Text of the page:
Will Michelin reviewers ever give Norfolk’s restaurants another look?
PUBLISHED: 18:20 10 October 2019 | UPDATED: 18:20 10 October 2019
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It may have started as a way of getting drivers to expand their meal choices, but the Michelin Guide - and Michelin stars do still matter in the food trade, says Andy Newman
If you happen to know a chef, or if you have any friends who are enthusiastic about eating out, then you may have noticed on Monday afternoon that they were a little distracted.
In fact, they were probably glued to their Twitter feed, or else watching a live stream on Facebook, fixated on an annual event which it can be argued is wholly irrelevant and outdated, and yet which has a huge impact on the livelihoods of so many people in the hospitality industry.
Yes, it was once again time for a tyre manufacturer to pass judgement on what it thinks are the best places to eat in Britain - or at least those parts of Britain which have a decent rail connection or which are within striking distance of a motorway.
The Michelin Guide was founded in 1899 by the eponymous tyre company; the aim was to encourage owners of the new-fangled motor cars to get out and drive further in them in search of good food. The idea being, of course, that they would wear out their tyres in the process and hence need to buy more.
In the 120 years since the first edition appeared in France, the guide has become something of a monster, with a hugely disproportionate influence on what restaurants have to offer.
Every chef I have ever met has said that winning a Michelin star isn't that big a deal; and you know that they will continue saying that right up until the very moment they win one, when it will become the most important thing in the universe.
This year's announcements saw Sketch in London elevated to the coveted three star level. Sketch is owned by Pierre Gagnaire (who is French), and it joins four other restaurants in the UK which also have three stars: Alain Ducasse (who is French); the Waterside in Bray, run by the Roux Brothers (who are French); London's Gordon Ramsay (a celebrity chef); and the Fat Duck in Bray, run by Heston Blumenthal (who is a celebrity chef). Can you see a pattern emerging?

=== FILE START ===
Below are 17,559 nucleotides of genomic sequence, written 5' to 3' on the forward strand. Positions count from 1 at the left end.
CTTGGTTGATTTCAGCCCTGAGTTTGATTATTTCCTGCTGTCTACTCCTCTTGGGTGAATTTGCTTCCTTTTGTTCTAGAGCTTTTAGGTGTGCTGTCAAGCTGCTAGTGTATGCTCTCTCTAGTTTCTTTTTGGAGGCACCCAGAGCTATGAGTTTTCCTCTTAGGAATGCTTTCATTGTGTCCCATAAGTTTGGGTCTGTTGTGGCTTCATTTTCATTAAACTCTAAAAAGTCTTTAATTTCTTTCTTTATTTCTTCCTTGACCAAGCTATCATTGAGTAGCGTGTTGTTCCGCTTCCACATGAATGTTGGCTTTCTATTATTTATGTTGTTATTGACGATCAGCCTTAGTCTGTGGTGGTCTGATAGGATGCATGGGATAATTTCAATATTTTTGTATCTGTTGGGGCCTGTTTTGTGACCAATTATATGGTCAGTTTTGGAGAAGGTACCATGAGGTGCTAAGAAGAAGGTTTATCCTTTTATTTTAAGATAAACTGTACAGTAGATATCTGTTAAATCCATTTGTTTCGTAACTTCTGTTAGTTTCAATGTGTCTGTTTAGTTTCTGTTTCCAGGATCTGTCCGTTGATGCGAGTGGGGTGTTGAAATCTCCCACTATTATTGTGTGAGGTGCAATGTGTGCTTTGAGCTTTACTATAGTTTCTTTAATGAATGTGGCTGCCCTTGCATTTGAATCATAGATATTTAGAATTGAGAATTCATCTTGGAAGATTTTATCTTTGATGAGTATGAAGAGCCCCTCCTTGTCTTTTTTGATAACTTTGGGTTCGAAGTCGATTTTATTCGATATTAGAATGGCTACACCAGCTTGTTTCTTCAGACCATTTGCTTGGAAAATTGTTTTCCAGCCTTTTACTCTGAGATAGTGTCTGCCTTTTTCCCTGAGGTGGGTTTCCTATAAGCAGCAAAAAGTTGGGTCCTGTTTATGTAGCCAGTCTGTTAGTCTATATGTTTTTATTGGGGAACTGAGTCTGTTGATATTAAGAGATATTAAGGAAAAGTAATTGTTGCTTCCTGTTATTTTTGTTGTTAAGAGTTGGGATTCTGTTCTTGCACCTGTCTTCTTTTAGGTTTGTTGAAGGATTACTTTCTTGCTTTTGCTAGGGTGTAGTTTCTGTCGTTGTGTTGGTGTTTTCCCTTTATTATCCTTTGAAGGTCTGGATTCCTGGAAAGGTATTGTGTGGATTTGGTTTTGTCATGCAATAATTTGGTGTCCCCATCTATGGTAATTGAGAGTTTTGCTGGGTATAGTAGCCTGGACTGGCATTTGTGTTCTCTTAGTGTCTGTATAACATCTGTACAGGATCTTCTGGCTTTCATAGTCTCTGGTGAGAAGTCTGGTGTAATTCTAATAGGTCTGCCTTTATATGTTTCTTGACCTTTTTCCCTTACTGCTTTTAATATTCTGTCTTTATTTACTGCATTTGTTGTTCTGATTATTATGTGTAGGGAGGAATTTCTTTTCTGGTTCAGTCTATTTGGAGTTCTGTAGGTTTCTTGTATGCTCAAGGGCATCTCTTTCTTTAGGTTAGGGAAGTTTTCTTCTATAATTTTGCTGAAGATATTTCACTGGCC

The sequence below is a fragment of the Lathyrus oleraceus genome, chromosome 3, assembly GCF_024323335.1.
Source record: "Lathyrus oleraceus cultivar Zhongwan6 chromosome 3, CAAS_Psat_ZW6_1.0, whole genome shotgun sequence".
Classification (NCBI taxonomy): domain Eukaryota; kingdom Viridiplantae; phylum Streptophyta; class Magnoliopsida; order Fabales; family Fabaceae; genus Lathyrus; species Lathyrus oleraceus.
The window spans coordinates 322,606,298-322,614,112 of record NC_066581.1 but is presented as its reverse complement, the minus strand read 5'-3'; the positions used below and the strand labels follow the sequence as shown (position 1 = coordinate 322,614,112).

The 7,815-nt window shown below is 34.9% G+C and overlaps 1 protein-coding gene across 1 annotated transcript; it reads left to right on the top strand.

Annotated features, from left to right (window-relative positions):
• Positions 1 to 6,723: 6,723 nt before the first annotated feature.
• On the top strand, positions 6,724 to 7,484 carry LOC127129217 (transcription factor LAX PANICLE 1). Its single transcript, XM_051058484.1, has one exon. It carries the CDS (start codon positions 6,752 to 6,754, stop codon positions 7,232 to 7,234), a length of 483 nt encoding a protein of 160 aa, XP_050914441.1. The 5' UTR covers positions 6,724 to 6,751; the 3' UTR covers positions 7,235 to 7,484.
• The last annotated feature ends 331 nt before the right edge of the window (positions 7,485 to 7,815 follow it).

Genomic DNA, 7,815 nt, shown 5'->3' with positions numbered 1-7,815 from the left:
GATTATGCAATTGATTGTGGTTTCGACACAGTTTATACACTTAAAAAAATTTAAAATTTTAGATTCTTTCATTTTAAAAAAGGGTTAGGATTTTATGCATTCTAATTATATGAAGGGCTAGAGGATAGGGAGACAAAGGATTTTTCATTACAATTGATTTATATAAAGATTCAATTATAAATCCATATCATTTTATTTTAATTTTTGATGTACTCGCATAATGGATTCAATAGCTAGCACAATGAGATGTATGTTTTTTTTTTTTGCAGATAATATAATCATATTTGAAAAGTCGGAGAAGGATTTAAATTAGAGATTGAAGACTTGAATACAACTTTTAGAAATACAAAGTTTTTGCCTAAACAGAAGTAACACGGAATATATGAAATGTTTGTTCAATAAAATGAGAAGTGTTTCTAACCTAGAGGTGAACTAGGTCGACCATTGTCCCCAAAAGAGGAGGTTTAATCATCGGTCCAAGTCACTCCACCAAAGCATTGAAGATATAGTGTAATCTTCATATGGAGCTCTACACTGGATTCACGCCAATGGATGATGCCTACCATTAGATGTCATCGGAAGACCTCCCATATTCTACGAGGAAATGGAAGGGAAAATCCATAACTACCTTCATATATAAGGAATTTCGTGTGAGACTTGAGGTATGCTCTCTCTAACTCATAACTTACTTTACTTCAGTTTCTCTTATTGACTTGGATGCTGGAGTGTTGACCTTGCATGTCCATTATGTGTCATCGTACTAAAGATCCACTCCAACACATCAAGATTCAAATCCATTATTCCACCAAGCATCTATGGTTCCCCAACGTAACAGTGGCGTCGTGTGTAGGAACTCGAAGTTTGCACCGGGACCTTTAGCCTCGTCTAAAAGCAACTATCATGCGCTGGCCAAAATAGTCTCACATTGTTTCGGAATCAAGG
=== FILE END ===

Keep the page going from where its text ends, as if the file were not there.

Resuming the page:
Now, many of you are probably asking how this is in any way relevant to your lives. Most people will never eat in a three-star temple to gastronomy, so what does it matter if a Gallic guidebook tends to be in thrall to its own countrymen and those who are regulars in the telly?
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The answer is that the Michelin Guide still has a huge influence, not just at top-end, fine-dining establishments, but right across the sector. And as most of us enjoy eating out in some shape or form, then what the blubbery tyre-man says will eventually affect our enjoyment.
It's a shame that Monsieur Michelin seems to have forgotten that Norfolk exists. There have been no new stars in the county since The Neptune at Hunstanton won its one-star rating 10 years ago. Both it and Morston Hall - which gained its star in 1999 - have retained their accolades again, and they deserve congratulations for doing so.
But have there really been no new restaurants in the past decade which reach the standard? Or is it that the inspectors prefer to stick to the capital and those places which have handy rail connections when it comes to seeking out new talent?
This matters, because having starred restaurants can massively increase tourism, and the halo effect benefits local eateries at all levels - and let's face it, in the current climate, they could do with some help.
Norwich has only ever had one starred restaurant, the long-closed Adlards (head chef at the time: Roger Hickman).
The workings of the guide are so secretive that we will never know whether inspectors have been to our county to see what's what, or whether they have bypassed us for more accessible places. Certainly if you look at the list of new stars outside London this year, the furthest east is in Nottingham. Maybe they didn't want to wear out their tyres on the A11?
The Michelin Guide tends to favour a certain type of formal dining, a type which is rapidly going out of fashion.
Nowadays most people want informality, unstructured meals of small plates, and generally a lack of the kind of white-linen stiffness which grabs the tyre firm's attraction.
Maybe our county's restaurants are concentrating on giving people what they want, rather than trying too hard to win a gong which bears increasingly little relevance to how most of us eat out.
But as long as restaurant-goers keep the Michelin Guide on a pedestal, it will continue to exert undue influence on chefs and diners alike.
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